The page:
Once an outspoken champion of gun rights, New York Sen. Kirsten Gillibrand has now changed her position and is becoming a vocal advocate for stricter gun laws following the Dec. 14 school shooting in Newtown, Conn.
The Democrat, overwhelmingly re-elected in November with more than 70 percent of the vote, now favors an assault-weapon ban and the closing of loopholes that allow for gun shows to sell guns without first conducting background checks on the buyers.
The shift is in stark contrast to the once-perceived moderate who, as a congresswoman representing a traditionally conservative district around Albany, had boasted of keeping two rifles underneath her bed.
"If I want to protect my family, if I want to have a weapon in the home, that should be my right," Gillibrand said in a 2009 interview with Newsday
. "I grew up in a house where my mom owns about eight guns."
"It's a false debate," said the junior New York senator about the gun-control debate. "It's political rhetoric that's sucking you in to believe that hunters owning a gun or an American citizen who wants to protect his home owning a gun somehow increases gun violence."
As a result of her prior position on gun rights, the National Rifle Association gave her an A rating.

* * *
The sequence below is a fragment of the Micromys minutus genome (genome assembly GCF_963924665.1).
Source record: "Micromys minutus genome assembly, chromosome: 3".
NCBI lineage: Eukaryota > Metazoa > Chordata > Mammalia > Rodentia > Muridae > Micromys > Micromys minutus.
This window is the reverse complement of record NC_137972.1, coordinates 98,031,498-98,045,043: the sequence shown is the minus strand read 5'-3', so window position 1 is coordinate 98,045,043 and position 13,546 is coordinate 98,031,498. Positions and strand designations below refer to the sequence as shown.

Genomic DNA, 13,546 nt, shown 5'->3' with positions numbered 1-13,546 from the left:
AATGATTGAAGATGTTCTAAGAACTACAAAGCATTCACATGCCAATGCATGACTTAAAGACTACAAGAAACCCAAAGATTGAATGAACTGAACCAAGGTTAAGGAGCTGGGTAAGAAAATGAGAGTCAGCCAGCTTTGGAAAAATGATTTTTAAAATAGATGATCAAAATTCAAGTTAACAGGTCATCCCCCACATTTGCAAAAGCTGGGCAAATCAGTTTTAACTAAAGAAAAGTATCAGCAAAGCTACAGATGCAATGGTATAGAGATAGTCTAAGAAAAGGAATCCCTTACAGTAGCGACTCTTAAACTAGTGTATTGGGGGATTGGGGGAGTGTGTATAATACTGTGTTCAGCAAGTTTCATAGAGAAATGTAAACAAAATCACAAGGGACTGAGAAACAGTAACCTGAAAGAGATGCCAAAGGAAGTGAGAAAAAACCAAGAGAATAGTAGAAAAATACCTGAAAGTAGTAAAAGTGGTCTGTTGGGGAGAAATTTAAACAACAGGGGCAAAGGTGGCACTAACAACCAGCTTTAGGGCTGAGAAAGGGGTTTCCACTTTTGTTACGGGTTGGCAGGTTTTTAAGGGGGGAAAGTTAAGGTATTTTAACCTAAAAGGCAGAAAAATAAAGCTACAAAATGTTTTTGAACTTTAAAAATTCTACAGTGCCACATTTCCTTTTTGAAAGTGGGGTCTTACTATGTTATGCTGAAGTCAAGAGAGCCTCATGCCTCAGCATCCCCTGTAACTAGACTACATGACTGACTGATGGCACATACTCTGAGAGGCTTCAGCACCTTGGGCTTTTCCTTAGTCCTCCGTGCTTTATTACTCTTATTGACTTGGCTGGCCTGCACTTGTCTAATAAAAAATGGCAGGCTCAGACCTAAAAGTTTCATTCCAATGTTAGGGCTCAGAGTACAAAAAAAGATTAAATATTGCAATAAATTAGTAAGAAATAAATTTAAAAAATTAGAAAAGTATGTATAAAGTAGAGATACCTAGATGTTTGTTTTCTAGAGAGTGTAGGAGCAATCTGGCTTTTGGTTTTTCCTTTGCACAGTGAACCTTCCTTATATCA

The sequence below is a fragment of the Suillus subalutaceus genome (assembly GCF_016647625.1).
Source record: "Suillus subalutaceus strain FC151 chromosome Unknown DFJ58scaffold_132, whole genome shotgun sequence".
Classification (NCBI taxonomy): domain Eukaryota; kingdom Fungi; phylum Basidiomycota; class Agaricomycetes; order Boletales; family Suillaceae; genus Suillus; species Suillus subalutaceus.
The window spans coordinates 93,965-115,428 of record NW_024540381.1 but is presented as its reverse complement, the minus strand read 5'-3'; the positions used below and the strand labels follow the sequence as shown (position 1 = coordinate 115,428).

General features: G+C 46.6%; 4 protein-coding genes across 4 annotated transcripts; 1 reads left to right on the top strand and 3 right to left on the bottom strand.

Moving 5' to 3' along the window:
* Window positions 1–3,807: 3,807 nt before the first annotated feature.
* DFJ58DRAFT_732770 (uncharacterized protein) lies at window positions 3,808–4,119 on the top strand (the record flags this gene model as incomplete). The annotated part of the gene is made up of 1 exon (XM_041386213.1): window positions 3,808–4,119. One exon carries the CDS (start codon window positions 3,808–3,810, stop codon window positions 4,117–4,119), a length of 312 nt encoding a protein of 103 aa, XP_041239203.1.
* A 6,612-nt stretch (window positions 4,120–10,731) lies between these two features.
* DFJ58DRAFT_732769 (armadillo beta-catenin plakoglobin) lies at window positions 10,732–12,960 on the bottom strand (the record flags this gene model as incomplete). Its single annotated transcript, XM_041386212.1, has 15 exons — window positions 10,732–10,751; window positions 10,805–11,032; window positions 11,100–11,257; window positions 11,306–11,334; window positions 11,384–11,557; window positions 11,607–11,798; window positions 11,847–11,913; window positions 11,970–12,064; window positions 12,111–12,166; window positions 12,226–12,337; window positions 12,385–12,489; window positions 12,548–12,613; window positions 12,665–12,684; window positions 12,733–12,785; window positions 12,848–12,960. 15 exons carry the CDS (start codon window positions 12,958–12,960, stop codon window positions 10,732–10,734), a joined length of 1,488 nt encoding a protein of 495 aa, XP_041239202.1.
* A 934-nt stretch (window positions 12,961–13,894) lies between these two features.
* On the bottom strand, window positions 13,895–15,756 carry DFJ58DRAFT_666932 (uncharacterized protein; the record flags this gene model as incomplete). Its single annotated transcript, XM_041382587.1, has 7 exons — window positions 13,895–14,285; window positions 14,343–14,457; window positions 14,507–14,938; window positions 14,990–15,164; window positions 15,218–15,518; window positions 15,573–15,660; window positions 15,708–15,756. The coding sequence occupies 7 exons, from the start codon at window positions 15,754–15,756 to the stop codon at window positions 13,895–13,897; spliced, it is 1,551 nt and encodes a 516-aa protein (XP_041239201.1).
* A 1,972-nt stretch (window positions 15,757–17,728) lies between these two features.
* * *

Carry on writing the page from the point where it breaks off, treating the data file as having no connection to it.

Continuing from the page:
Reacting to Gillibrand's shift on gun rights, Independent Firearms Owners Association Richard Feldman told the New York Post
: "I think gun owners probably view her in ways they view Mitt Romney. How do you trust someone when they change their stance and politics?"
Gillibrand's office responded on Tuesday by saying "her old [upstate congressional] district 'did not [have] the same issues of gang and gun violence' as other parts of the state."
Two days after the shooting in Connecticut, Gillibrand penned an Op-Ed article in the New York Daily News
explaining her evolving position on gun laws.
"Gun violence became very personal to me when my friend, Rep. Gabby Giffords, was nearly killed at the hands of a mentally ill gunman while conducting the same type of 'Congress at Your Corner' event I have done dozens of times in my career," she wrote.
"As a mother, and a lawmaker, I will not allow these tragedies, and the roughly 34 gun violence-related deaths that happen every day, to go unanswered. We can no longer sweep the conversation about access to guns under the rug; it is time to demand real solutions."
"As someone who believes in the Constitution and an individual's right to bear arms, I believe the first place we should look for answers is in the Second Amendment itself," continued Gillibrand. "The words 'well-regulated' prove the Founding Fathers themselves understood the need to have reasonable limits."
Gillibrand is considered by many political insiders as a possible Democratic candidate in the 2016 presidential election. If she does run, she will likely face off against outgoing Secretary of State Hillary Clinton, her predecessor as senator from New York.
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